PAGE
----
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Scintillating crystals as continua with microstructure: Basic facts and non deformable crystals

17 February 2022
2:00 pm
San Francesco Complex - Classroom 1

Scintillating crystals, both organic and inorganic (henceforth referred as Scintillators) act as wavelength-shifter. When they are hit by an ionizing radiation (gamma-rays) charged particles from the core and valence bands jump to the conduction band. These particles generates a particle shower and then recombines, some of them giving back the initial energy as photons in the visible range. For this reason scintillators are used as sensor in High-Energy Physics, in Medical Imaging, in Astrophysics and in Security devices . The whole phenomena is a multi-scale one: the generation of charged particles is a microscopic phenomena, their evolution and recombination take place at the mesoscopic scale and then the light propagation within the crystal obeys the law of anisotropic optics and photo elasticity. We present a continuum model for the evolution and recombination of charge carriers in inorganic scintillators by modelling the crystal as a continuum with microstructure. For non-deformable crystals the evolution of charge carriers is described by the means of a Reaction-Diffusion-Drift equation whose mathematical aspects shall be discussed in details. The model is then extended to deformable continua in order to encompass, besides the effects of the stress on scintillation, also coupled phenomena like elasto-mechanoluminescence, i.e. the generation of light by the means of mechanical stress.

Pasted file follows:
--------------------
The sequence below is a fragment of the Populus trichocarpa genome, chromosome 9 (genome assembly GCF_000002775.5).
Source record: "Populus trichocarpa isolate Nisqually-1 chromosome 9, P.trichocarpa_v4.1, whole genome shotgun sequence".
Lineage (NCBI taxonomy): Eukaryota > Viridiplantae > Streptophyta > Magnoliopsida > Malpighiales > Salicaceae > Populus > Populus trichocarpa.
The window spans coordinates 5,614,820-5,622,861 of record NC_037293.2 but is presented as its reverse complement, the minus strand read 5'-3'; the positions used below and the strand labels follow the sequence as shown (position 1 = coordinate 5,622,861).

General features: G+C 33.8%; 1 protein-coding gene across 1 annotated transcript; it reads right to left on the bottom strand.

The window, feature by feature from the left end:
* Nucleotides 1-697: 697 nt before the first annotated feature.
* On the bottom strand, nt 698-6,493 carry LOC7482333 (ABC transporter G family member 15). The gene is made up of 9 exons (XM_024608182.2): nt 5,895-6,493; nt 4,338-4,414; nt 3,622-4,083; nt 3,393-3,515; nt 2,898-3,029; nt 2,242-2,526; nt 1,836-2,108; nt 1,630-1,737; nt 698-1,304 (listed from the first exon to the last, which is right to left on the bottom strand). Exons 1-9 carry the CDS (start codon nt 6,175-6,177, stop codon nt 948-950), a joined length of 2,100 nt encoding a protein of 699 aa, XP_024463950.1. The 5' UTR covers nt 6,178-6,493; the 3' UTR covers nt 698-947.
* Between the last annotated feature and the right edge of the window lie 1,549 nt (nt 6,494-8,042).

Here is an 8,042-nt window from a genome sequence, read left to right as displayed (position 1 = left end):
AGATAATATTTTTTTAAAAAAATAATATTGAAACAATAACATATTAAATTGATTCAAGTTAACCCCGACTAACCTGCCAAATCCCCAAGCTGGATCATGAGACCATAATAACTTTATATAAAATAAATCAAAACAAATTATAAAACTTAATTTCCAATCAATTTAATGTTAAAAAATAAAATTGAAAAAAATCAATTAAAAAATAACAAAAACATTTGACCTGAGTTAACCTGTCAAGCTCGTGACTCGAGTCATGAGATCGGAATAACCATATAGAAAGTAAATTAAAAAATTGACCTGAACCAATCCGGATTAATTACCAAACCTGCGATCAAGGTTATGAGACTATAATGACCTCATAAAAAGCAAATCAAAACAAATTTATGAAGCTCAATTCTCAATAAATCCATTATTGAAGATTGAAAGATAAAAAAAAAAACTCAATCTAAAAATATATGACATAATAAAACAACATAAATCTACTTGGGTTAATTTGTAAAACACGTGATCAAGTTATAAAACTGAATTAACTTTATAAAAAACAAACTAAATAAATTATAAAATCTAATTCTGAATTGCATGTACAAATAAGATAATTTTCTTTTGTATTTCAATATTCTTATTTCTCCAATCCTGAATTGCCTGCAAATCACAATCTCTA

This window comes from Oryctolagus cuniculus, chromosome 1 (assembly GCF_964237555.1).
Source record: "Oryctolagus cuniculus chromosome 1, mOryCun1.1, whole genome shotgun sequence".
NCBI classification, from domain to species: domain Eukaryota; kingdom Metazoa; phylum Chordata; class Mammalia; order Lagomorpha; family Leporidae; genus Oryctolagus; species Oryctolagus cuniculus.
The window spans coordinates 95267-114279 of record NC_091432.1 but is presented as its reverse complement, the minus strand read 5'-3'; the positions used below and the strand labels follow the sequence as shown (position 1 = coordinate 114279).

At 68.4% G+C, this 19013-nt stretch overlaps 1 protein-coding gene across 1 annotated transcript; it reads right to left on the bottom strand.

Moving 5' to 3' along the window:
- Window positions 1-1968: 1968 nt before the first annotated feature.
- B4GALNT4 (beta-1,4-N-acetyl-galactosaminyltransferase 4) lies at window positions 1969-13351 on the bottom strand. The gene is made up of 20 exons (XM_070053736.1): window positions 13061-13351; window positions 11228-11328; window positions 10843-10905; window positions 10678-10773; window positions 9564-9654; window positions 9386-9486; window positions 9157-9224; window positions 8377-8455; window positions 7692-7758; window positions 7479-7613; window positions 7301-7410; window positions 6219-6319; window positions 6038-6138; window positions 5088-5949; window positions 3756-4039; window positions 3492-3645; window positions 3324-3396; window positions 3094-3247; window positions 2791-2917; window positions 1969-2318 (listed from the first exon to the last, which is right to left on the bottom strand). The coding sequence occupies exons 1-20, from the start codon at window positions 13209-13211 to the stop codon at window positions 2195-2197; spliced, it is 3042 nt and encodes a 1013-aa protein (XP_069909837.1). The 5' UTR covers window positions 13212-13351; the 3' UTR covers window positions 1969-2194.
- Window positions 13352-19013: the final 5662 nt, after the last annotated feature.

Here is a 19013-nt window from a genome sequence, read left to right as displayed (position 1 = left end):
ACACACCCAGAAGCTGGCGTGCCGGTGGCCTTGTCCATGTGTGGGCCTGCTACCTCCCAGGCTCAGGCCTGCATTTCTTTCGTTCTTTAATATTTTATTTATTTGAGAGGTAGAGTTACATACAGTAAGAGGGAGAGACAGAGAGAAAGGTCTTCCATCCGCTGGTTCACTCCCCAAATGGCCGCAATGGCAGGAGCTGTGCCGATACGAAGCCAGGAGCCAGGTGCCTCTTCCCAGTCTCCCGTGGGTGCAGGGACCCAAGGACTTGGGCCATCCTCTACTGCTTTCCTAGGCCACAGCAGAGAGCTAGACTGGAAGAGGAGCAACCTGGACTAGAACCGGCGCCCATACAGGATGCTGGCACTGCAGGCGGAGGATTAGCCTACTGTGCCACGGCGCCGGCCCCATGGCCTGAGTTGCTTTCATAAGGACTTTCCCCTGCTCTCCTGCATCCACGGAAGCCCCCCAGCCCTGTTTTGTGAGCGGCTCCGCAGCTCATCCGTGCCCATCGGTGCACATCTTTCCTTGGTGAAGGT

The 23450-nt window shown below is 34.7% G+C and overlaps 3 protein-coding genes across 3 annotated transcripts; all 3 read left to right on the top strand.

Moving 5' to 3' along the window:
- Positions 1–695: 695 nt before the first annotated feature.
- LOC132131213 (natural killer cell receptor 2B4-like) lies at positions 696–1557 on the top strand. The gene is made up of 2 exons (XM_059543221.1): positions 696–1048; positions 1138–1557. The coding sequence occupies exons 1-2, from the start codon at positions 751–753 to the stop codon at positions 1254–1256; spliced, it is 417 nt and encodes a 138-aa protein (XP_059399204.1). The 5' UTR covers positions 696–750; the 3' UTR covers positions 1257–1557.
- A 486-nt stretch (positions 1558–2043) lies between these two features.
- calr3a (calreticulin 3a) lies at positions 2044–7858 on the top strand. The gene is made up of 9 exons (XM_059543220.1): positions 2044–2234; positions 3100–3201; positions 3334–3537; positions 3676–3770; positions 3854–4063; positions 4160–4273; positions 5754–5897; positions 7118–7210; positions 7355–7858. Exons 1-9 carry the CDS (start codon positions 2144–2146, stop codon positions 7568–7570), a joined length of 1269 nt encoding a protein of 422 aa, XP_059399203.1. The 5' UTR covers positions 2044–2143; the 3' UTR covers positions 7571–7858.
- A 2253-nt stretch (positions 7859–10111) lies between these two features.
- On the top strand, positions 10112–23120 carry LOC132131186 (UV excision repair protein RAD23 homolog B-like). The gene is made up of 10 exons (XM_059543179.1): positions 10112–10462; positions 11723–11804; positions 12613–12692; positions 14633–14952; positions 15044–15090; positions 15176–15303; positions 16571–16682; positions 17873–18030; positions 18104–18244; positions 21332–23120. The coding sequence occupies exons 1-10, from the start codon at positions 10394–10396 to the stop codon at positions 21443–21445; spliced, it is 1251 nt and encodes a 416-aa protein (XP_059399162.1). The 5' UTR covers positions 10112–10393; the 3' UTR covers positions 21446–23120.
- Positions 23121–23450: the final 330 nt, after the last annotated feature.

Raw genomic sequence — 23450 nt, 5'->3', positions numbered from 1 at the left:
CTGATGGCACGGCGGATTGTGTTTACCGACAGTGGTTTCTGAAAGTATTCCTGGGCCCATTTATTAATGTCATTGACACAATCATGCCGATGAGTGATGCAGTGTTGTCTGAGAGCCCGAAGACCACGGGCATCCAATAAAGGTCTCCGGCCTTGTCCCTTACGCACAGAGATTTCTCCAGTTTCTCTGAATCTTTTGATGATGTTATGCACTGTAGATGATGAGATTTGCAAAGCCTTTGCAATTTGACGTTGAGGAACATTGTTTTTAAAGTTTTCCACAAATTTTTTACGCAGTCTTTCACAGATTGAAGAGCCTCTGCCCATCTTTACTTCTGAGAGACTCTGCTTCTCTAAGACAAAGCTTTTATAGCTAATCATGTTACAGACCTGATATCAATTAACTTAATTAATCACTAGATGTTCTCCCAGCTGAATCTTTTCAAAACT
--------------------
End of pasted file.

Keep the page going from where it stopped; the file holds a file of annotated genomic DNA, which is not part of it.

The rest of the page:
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Fabrizio Davì - Università Politecnica delle Marche